The gains for farmers in this year's Budget

THE FEDERAL pre-election Budget has been announced with the nation’s farmers receiving a boost with the instant tax write off for small businesses being lifted from $20,000 to $35,000 and more funding toward natural disasters and foreign market access.
The gains for farmers in this year's Budget The gains for farmers in this year's Budget The gains for farmers in this year's Budget The gains for farmers in this year's Budget The gains for farmers in this year's Budget

A $3.9 billion Emergency Response Fund has been announced.

Treasurer Josh Frydenberg used his pre-election Budget to announce a $3.9 billion Emergency Response Fund.

Minister Frydenberg said the fund would ensure additional resourcing is available to support future natural disaster recovery efforts.

New legislation is required to determine how and when the funds can be accessed.

One of the largest agriculture-specific spends of the 2019-20 budget is a $30 million pilot program to recognise and incentivise biodiversity on farms.

$4 million for a biodiversity certificate scheme, which would seek to establish a market for biodiversity credits will be created.

The commitment has generally been welcomed by farmers.

The 2019-20 Budget has also committed $29.4 million over four years to increase Australia's agricultural exports.

The package includes money to increase market access, improve access to plant genetics for the horticulture sector and more than $11 million to minimise the impact of non-tariff trade barriers.

It was also announced any business with an annual turnover of up to $50 million will be eligible to an instant asset write-off to the value of $35,000.

When it comes to farm labour the government announced a 12-month pilot program it said would address seasonal worker shortages in three selected regions, known for farm worker shortages.

It also committed $24 million to incentivise Australians to take up seasonal work opportunities, by expanding the existing Harvest Labour Service and committed $1.9 million, over four years, to develop a National Agriculture Workforce Strategy.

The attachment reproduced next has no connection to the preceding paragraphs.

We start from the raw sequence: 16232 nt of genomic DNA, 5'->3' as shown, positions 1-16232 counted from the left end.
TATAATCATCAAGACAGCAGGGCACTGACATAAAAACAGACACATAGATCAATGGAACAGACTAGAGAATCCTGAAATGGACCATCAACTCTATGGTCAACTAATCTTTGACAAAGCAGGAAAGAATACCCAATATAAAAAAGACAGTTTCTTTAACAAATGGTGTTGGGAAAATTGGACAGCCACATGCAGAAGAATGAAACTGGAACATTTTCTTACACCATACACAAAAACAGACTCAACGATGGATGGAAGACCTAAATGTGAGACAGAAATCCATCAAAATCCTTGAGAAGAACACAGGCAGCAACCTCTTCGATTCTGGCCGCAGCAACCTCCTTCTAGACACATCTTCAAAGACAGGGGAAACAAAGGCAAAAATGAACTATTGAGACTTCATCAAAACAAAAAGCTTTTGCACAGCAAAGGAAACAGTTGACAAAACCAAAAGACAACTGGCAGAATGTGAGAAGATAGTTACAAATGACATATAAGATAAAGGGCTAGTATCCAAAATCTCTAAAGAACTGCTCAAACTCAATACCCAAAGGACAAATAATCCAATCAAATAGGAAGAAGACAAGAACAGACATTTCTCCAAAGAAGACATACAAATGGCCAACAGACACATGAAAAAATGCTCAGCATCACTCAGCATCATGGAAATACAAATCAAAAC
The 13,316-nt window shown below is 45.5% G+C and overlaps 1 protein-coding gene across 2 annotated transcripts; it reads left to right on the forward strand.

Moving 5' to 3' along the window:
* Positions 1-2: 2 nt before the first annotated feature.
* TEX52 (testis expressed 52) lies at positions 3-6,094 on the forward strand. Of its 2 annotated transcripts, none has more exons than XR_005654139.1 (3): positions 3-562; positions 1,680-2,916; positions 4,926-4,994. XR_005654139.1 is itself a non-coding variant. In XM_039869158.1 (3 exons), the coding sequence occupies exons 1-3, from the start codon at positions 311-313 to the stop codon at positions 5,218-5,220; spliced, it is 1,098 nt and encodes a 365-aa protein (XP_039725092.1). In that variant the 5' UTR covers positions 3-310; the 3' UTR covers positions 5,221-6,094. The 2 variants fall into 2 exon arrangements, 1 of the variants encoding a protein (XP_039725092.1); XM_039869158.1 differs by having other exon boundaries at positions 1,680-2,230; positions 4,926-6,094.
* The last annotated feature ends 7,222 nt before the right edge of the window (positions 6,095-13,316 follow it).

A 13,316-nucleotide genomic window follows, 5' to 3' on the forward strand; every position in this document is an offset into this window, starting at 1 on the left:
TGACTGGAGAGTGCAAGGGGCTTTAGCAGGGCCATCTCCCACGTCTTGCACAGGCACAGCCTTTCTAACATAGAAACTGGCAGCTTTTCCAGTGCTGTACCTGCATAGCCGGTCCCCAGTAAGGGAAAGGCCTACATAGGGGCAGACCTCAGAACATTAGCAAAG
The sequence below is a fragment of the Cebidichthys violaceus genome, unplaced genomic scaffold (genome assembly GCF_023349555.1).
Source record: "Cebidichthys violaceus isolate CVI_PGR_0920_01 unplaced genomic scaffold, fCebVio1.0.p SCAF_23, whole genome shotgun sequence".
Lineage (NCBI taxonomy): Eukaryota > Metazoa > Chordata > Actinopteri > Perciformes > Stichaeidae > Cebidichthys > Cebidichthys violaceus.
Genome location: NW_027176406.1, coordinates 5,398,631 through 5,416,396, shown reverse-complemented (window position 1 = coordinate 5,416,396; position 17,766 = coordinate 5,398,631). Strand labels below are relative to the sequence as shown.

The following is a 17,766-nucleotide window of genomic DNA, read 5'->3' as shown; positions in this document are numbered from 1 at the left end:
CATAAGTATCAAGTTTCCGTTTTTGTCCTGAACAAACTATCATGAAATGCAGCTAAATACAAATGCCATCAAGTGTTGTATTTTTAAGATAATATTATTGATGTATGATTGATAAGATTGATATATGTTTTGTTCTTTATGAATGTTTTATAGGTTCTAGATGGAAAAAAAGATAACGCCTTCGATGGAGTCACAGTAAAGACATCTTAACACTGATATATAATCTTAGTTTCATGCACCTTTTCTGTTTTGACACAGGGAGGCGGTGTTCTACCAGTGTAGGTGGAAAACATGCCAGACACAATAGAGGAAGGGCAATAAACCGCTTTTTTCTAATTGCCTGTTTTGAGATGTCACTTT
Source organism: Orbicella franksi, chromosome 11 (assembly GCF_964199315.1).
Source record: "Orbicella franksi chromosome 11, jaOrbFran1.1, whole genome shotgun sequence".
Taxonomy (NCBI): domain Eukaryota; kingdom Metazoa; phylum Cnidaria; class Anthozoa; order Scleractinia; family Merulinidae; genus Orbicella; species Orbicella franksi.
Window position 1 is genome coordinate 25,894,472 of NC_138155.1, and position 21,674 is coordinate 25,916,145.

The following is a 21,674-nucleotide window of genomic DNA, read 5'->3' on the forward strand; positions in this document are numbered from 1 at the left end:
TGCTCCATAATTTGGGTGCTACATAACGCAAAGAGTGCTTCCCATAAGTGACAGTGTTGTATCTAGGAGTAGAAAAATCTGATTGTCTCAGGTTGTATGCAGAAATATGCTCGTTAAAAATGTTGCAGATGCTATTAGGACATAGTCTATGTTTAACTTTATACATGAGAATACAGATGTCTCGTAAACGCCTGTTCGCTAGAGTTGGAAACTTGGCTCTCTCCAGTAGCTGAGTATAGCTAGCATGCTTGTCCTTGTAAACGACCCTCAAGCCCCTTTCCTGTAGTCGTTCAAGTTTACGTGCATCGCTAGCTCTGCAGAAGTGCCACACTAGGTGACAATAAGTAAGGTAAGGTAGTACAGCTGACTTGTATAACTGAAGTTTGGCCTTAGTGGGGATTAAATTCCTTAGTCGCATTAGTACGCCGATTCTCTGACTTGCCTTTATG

It follows recent announcements about changes to expand regional skilled and backpacker visas.

The National Farmers' Federation call for a comprehensive national drought policy has been overlooked in this year's Budget.

However, the government has committed more than $3 million to increase access to the Farm Household Allowance.

The changes mean, from July 1, farmers who put the income from the forced sale of livestock into a Farm Management Deposit, will have the proceeds exempt from an income means test to access the assistance.

The 2019-20 budget also includes a $5 million grant for the Country Women's Association to help farmers and families that experience hardship due to drought, and $4.2 million to maintain a National Drought Map.

The Bureau of Meteorology will benefit from $28 million over four years to install new radars and rain gauges in Queensland.

Earlier this year, the Government legislated a $3.9 billion Future Drought Fund, funded off-budget, to set aside $100 million a year for drought-preparedness.

The contentious new Biosecurity Imports Levy, initially expected to be charged on shipping containers, has been delayed by three months.

The levy, announced in last year's budget, was expected to commence on July 1, but this year's Budget shows the start date has been extended until September.

The delay, which the Government will use to consult further on the design of the levy, is expected to cut revenue by $20 million.

An increase in biosecurity funding had strong support from farmers, but transport, logistics and shipping companies have called for the levy to be axed.